Those Who Stand For Nothing Fall For Anything

“Everybody Hates Hamilton”

I came across this Youtube video, “Everybody Hates Hamilton.”  The video is culled from clips of the HBO miniseries John Adams.  Although it is only based on one TV show (based on David McCullough’s biography of Adams), the theme of Hamilton as a scapegoat is echoed.  It boggles my mind that Hamilton, who came to New York as a penniless illegitimate teenager from the West Indies and became a champion of a new republic and the architect of its economy has been caricatured by so many people as a staunch monarchist and a ruthless and unprincipled politician.

In The American Commonwealth, Viscount James Bryce said Hamilton’s “countrymen seem to have never, either in his lifetime or afterwards, duly recognized his splendid gifts.”  Hamilton’s political enemies brought up the circumstances of his birth, cast doubt on his relationship with President Washington, and generally blamed him for having a vision that they couldn’t comprehend.  Adams called him the “bastard brat of a Scottish peddler.”  Jefferson wrote to Washington:

I will not suffer my retirement to be clouded by the slanders of a man whose history, from the moment at which history can stoop to notice him, is a tissue of machinations against the liberty of the country which has not only received him and given him bread, but heaped its honors on his head.

In many ways, this legacy continues today.  Historians regularly characterize Hamilton as a Machiavellian statesman.  One author has even gone so far as to say that “Hamilton’s Curse” must be repudiated in order for America to be truly free.

Why?

I contend that Hamilton’s steadfast commitment to his principles is at the root of his unpopularity.  Unlike Jefferson, Hamilton did not bow to the winds of popularity at the slightest inclination.  Instead, he faced the consequences of making unpopular decisions when he believed them to be morally or economically necessary.

Here are some examples:

Protecting the Tories

As a college student in New York, Hamilton became convinced of the Revolutionary cause and threw himself into it with all his physical and mental energy.  However, when an angry mob of patriots stood at the door of Myles Cooper, the president of King’s College, Hamilton held off the mob for hours in order to prevent Cooper from being attacked.  After the Revolution was won, a popular movement began to strip any Loyalists of their property and prevent them from becoming full citizens in the new republic.  Hamilton firmly opposed this movement and insisted that even Loyalists have the opportunity to be citizens in the new nation.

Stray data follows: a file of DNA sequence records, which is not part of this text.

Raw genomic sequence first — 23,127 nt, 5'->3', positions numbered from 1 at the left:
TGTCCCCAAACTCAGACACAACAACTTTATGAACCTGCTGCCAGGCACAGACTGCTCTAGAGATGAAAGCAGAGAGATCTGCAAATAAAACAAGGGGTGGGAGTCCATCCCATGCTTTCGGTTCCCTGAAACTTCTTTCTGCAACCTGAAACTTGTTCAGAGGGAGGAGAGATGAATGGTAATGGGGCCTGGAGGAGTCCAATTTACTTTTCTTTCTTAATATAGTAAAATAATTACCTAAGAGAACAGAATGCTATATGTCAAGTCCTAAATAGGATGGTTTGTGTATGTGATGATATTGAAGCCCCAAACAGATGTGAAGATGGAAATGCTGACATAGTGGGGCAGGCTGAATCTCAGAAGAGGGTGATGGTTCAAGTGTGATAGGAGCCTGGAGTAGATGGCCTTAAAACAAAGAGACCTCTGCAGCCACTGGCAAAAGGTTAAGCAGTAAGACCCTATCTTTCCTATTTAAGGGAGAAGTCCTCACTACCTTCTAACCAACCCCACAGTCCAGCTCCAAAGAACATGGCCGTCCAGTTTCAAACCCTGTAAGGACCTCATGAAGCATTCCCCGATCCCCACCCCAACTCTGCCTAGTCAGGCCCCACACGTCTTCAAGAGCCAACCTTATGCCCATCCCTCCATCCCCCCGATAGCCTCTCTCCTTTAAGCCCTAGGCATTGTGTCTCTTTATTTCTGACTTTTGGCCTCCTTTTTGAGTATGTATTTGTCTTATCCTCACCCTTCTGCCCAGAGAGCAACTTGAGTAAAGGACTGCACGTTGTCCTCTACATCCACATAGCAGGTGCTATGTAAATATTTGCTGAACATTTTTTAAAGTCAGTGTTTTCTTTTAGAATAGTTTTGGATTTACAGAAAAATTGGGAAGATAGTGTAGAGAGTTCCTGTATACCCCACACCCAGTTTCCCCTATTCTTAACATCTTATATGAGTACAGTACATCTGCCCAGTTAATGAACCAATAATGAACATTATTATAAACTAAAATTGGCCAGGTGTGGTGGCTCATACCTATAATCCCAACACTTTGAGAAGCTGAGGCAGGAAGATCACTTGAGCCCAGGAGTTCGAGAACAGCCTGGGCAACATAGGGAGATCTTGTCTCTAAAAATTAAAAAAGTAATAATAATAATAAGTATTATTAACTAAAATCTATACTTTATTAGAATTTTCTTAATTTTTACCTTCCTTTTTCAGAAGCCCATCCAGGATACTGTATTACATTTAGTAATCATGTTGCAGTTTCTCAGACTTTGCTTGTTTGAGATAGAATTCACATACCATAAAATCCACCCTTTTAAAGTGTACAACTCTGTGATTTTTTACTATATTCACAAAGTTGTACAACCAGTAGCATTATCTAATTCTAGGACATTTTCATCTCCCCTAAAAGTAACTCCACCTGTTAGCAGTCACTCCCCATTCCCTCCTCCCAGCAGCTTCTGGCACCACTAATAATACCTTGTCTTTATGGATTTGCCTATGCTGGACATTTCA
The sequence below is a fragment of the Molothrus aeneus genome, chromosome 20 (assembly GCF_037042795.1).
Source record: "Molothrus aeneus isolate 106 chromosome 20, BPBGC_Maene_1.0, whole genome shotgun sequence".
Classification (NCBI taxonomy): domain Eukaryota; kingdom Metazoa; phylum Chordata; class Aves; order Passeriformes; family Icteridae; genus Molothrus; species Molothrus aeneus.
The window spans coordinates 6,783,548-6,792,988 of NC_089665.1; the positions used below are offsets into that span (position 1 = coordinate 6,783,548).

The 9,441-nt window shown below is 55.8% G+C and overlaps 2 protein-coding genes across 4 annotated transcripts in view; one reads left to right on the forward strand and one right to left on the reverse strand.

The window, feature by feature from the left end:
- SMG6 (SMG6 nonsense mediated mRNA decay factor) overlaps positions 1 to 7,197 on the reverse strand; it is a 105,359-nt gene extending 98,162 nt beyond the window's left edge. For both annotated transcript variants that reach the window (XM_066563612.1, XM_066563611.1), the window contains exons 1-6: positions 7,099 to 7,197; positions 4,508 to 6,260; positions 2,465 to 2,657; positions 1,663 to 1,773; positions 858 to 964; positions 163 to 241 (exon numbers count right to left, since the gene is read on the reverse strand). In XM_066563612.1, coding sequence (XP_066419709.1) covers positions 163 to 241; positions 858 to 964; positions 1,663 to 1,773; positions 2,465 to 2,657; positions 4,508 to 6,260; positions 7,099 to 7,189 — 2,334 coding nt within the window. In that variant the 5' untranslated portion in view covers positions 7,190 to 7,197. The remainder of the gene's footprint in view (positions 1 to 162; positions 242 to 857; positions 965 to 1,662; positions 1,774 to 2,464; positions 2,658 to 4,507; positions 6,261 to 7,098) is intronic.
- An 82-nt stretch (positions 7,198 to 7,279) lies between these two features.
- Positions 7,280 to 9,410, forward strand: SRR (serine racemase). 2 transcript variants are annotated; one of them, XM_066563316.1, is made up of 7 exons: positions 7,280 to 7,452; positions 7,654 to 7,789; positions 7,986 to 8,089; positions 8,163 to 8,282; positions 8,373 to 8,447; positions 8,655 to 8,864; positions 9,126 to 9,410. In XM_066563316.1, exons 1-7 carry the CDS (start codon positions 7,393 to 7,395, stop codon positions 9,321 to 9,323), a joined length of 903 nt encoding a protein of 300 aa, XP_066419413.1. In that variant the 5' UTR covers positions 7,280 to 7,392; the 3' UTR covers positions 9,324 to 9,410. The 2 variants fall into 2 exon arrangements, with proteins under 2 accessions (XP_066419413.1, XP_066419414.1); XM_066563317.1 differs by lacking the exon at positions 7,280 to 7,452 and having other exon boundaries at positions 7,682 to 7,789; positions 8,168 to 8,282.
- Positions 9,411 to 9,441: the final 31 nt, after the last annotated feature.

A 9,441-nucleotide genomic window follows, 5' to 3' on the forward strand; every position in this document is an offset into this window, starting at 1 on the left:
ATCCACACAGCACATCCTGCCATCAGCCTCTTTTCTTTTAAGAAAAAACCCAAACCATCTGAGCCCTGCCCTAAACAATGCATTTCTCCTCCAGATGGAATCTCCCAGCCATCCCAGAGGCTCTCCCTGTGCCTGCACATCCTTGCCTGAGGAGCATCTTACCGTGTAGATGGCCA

Theodore Roosevelt stated:

Hamilton, the most brilliant American statesman who ever lived, possessing the loftiest and keenest intellect of his time, was of course easily the foremost champion in the ranks of the New York Federalists; second to him came Jay…Both of them watched with uneasy alarm the rapid drift toward anarchy; and both put forth all their efforts to stem the tide…In particular they abhorred the vindictive laws directed against the persons and property of Tories; and they had the manliness to come forward as the defenders of the helpless and excessively unpopular Loyalists. They put a stop to the wrongs which were being inflicted on these men, and finally succeeded in having them restored to legal equality with other citizens, standing up with generous fearlessness against the clamor of the mob.

Economic Policies

Almost all of Hamilton’s economic policies, from establishing a National Bank to assuming the debts of the states to imposing an excise tax on whiskey, were politically unpopular but proved to be lifesaving for the new nation.  Hamilton took on every uphill battle and, sometimes by sheer force of will, pushed those around him into accepting his plans.  For example, Hamilton insisted that the government pay all of its war debts, including debts to speculators.  During the Revolution, the Continental Congress sold war bonds to many supporters, including soldiers.  However, over the long course of the war, many of the original owners of the bonds often sold them to speculators.  After the War, there was a popular movement to disregard the debt altogether.  Hamilton firmly believed that honoring this debt was essential to the financial progress of the nation.  He eventually convinced resistant Southern congressmen to back him by agreeing to move the nation’s capital to the South.

Throughout his life, Hamilton was willing to make politically unpopular choices when he believed them to be necessary, or morally right.  Hamilton is the ultimate historical underdog, and even as he rose to prominence in America, he never allowed the quest for popularity to overcome his moral convictions.  Humans have a tendency to take the easy route, to “get along” with everyone whenever possible, and to generally follow the status quo and take the path of least resistance.  As we all know, being part of the crow, or better yet, being the most popular person in the crowd can be a heady feeling.  On the other hand, facing down a mob or being the only voice advocating your beliefs is always a struggle.  Somehow, Hamilton maintained his public principles, even when they had unpleasant consequences.  Hamilton’s life presents us all with a challenge: can we  truly stand for what we believe in, no matter what the consequences?

 

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